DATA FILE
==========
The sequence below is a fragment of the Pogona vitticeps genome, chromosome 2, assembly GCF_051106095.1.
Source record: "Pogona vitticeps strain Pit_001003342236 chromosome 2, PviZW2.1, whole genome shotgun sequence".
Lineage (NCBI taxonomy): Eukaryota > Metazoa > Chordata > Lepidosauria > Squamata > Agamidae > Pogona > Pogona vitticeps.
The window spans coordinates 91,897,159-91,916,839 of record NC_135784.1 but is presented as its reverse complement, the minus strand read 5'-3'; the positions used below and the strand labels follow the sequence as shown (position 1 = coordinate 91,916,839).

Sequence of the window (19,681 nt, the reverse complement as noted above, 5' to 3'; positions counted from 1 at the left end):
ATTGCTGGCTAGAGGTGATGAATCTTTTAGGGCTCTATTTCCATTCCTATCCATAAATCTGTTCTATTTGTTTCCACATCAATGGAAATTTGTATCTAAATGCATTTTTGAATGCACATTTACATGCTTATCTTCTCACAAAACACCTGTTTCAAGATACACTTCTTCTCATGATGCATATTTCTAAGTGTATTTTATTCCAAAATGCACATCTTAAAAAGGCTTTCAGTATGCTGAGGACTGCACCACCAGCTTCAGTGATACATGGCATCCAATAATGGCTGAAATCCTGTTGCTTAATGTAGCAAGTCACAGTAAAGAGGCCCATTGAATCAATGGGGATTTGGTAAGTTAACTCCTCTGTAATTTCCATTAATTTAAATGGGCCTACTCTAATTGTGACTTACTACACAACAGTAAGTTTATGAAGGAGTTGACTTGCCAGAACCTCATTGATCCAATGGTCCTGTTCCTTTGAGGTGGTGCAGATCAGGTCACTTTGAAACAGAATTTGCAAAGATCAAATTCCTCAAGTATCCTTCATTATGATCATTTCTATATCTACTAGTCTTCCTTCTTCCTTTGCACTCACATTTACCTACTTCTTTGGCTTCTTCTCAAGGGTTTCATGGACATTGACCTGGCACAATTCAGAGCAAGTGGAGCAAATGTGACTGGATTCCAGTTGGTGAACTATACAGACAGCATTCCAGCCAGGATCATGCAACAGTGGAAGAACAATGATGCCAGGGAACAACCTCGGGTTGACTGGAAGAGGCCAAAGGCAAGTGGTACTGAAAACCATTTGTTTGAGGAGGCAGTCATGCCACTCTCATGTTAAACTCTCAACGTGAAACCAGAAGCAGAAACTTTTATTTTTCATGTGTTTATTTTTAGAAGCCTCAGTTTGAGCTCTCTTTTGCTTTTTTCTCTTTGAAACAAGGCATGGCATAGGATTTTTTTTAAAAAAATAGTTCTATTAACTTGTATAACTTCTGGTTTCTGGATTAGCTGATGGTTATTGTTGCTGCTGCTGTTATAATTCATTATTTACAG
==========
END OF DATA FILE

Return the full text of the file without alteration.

The sequence below is a fragment of the Pogona vitticeps genome, chromosome 2, assembly GCF_051106095.1.
Source record: "Pogona vitticeps strain Pit_001003342236 chromosome 2, PviZW2.1, whole genome shotgun sequence".
Lineage (NCBI taxonomy): Eukaryota > Metazoa > Chordata > Lepidosauria > Squamata > Agamidae > Pogona > Pogona vitticeps.
The window spans coordinates 91,897,159-91,916,839 of record NC_135784.1 but is presented as its reverse complement, the minus strand read 5'-3'; the positions used below and the strand labels follow the sequence as shown (position 1 = coordinate 91,916,839).

Sequence of the window (19,681 nt, the reverse complement as noted above, 5' to 3'; positions counted from 1 at the left end):
ATTGCTGGCTAGAGGTGATGAATCTTTTAGGGCTCTATTTCCATTCCTATCCATAAATCTGTTCTATTTGTTTCCACATCAATGGAAATTTGTATCTAAATGCATTTTTGAATGCACATTTACATGCTTATCTTCTCACAAAACACCTGTTTCAAGATACACTTCTTCTCATGATGCATATTTCTAAGTGTATTTTATTCCAAAATGCACATCTTAAAAAGGCTTTCAGTATGCTGAGGACTGCACCACCAGCTTCAGTGATACATGGCATCCAATAATGGCTGAAATCCTGTTGCTTAATGTAGCAAGTCACAGTAAAGAGGCCCATTGAATCAATGGGGATTTGGTAAGTTAACTCCTCTGTAATTTCCATTAATTTAAATGGGCCTACTCTAATTGTGACTTACTACACAACAGTAAGTTTATGAAGGAGTTGACTTGCCAGAACCTCATTGATCCAATGGTCCTGTTCCTTTGAGGTGGTGCAGATCAGGTCACTTTGAAACAGAATTTGCAAAGATCAAATTCCTCAAGTATCCTTCATTATGATCATTTCTATATCTACTAGTCTTCCTTCTTCCTTTGCACTCACATTTACCTACTTCTTTGGCTTCTTCTCAAGGGTTTCATGGACATTGACCTGGCACAATTCAGAGCAAGTGGAGCAAATGTGACTGGATTCCAGTTGGTGAACTATACAGACAGCATTCCAGCCAGGATCATGCAACAGTGGAAGAACAATGATGCCAGGGAACAACCTCGGGTTGACTGGAAGAGGCCAAAGGCAAGTGGTACTGAAAACCATTTGTTTGAGGAGGCAGTCATGCCACTCTCATGTTAAACTCTCAACGTGAAACCAGAAGCAGAAACTTTTATTTTTCATGTGTTTATTTTTAGAAGCCTCAGTTTGAGCTCTCTTTTGCTTTTTTCTCTTTGAAACAAGGCATGGCATAGGATTTTTTTTAAAAAAATAGTTCTATTAACTTGTATAACTTCTGGTTTCTGGATTAGCTGATGGTTATTGTTGCTGCTGCTGTTATAATTCATTATTTACAG